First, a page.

Yes-Downloads partners with leading software providers to promote PC-based versions of over 50 different games, productivity tools, and security programs.
In exchange for the software, Yes-Downloads promotes signups of partner programs—some paid, some freemium—and is compensated based on users accepting these third-party offers.
The site runs high-volume PPC traffic from Google and Bing through their landing pages. Each campaign uses between 2 and 4 different landing pages, with traffic split according to search query.
With a clickthrough ratio hovering around 60%, Yes-Downloads’ Candy Crush campaign was falling well short of the target 80% ratio for most campaigns.
The low clickthrough ratio was indicative of a high site abandonment rate, which likely pointed to a high percentage of visitors finding the page wasn’t relative to their search query.
So the question was, how could Yes-Downloads reduce its page abandonment rate and increase clickthrough ratio in order to make this a successful campaign?
After digging into the PPC query data, one member of the Yes-Downloads team came across something interesting: upwards of 30% of search queries included mention of Candy Crush cheats, specific levels, or general tips and tricks.
The team hypothesized that these 30% likely made up a large percentage of visitors who were abandoning the site.
So rather than eliminate this traffic with negative keywords–or rework the entire site–the team decided to add a Rooster Exit Overlay to the page that would offer tips, tricks and guides packaged in with the original download. The exit overlay would activate only when users began to abandon the page.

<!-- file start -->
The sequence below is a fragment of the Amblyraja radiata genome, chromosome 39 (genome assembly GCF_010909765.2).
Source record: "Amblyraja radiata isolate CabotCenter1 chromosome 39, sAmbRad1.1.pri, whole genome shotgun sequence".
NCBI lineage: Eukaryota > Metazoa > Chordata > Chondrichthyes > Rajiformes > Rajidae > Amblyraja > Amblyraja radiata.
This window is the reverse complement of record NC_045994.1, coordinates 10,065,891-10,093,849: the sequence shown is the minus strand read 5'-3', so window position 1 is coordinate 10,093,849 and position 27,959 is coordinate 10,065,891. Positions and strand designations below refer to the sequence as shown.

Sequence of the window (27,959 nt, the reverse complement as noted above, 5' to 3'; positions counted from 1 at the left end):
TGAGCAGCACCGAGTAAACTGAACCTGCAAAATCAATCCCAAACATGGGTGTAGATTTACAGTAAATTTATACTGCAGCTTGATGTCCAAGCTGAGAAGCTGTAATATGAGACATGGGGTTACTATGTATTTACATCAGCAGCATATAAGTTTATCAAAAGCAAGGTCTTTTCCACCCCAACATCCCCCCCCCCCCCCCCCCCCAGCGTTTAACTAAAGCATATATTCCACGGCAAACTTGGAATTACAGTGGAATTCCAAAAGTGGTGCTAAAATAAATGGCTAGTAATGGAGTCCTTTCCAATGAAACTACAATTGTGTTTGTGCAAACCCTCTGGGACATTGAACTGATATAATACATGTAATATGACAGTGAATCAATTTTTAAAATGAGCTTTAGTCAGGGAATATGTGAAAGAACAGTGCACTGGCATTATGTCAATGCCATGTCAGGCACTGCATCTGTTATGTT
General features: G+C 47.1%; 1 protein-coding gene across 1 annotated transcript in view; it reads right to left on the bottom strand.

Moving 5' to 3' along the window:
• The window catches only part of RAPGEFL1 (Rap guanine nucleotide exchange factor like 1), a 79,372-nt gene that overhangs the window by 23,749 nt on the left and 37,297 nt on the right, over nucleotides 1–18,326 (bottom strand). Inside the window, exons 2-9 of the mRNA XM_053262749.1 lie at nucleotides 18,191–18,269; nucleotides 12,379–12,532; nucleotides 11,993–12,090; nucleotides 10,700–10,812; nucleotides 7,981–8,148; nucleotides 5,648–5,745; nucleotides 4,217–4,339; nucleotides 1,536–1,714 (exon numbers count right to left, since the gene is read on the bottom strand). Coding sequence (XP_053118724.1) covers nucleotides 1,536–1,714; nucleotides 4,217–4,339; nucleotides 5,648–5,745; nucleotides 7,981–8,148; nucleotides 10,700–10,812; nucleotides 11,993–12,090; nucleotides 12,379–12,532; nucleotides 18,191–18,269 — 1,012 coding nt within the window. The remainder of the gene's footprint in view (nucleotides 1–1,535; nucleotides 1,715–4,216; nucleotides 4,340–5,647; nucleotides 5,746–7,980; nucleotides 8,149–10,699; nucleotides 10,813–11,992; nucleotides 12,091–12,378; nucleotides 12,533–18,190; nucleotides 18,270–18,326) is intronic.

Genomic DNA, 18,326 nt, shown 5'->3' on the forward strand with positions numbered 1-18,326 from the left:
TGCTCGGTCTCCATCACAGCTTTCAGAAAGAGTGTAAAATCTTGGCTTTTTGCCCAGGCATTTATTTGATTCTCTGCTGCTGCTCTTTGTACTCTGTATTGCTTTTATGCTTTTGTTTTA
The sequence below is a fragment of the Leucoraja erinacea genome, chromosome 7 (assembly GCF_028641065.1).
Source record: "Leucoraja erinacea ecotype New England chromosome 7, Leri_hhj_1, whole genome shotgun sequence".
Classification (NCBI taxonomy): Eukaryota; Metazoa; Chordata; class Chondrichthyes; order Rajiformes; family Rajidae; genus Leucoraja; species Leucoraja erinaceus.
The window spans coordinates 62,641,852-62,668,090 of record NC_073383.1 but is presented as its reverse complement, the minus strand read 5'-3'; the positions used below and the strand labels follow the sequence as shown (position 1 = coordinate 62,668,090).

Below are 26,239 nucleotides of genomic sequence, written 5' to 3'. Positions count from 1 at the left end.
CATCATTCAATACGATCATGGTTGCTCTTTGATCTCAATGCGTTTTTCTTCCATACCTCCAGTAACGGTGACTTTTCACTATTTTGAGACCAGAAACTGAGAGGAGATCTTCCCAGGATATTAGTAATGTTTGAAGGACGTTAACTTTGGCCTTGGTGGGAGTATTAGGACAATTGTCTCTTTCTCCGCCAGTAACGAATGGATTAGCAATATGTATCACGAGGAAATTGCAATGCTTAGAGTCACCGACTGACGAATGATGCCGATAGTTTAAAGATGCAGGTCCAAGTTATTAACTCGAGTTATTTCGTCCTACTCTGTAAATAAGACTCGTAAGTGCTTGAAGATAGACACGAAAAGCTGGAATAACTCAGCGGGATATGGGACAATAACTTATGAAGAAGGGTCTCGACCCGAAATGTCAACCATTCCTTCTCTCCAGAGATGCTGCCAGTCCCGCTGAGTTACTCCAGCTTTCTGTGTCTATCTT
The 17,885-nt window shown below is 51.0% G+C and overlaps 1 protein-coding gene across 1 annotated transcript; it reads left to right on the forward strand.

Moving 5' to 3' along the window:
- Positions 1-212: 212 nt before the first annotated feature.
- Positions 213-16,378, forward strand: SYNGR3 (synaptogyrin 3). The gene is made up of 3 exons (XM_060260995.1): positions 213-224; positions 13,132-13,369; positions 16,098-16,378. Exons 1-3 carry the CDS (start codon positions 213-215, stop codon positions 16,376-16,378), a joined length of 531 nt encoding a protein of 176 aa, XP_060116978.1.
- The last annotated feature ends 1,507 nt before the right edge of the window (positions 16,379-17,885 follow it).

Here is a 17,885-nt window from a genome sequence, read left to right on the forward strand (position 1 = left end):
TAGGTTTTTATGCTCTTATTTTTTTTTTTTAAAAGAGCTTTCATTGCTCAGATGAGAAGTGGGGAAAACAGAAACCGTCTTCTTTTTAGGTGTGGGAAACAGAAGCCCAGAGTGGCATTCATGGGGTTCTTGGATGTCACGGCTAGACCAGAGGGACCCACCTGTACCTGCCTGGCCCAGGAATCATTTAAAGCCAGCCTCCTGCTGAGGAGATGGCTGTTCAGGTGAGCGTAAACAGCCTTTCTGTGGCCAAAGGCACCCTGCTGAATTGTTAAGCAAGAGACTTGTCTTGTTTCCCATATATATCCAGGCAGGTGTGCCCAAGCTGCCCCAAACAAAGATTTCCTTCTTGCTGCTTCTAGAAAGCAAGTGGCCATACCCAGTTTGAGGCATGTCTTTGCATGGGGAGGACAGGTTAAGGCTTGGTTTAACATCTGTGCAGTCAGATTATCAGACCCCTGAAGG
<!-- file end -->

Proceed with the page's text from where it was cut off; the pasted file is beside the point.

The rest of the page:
Traffic would be split to both landing pages in a simple A/B test, with the exit overlay added to each test variant.
The exit overlay offered a package of additional resources to help users master the game. Like the landing page, it used contrast and white space to encapsulate user attention on the offer.
The exit overlay used the same simple design and layout used on the landing page, and kept a very similar CTA.
Over a 45-day test, metrics for both landing pages improved significantly.
The test variant of Page A (with Rooster) saw an incredible 80.28% lift in conversions, despite still having a lower clickthrough ratio than the original page.
Page B’s conversion rate increased 28.97%, a smaller lift than Page A, but still significant.
The results for Page A showed that not only were a high percentage of users who searched for “tips and tricks” opting in, a healthy chunk of traffic of other visitors also accepted the offer.
This experiment shows the value of digging into PPC query data to find trends that perhaps weren’t obvious at first.
Rather than eliminating these low-relevancy queries altogether, Yes-Downloads found a way to monetize them by adding another layer to their landing page.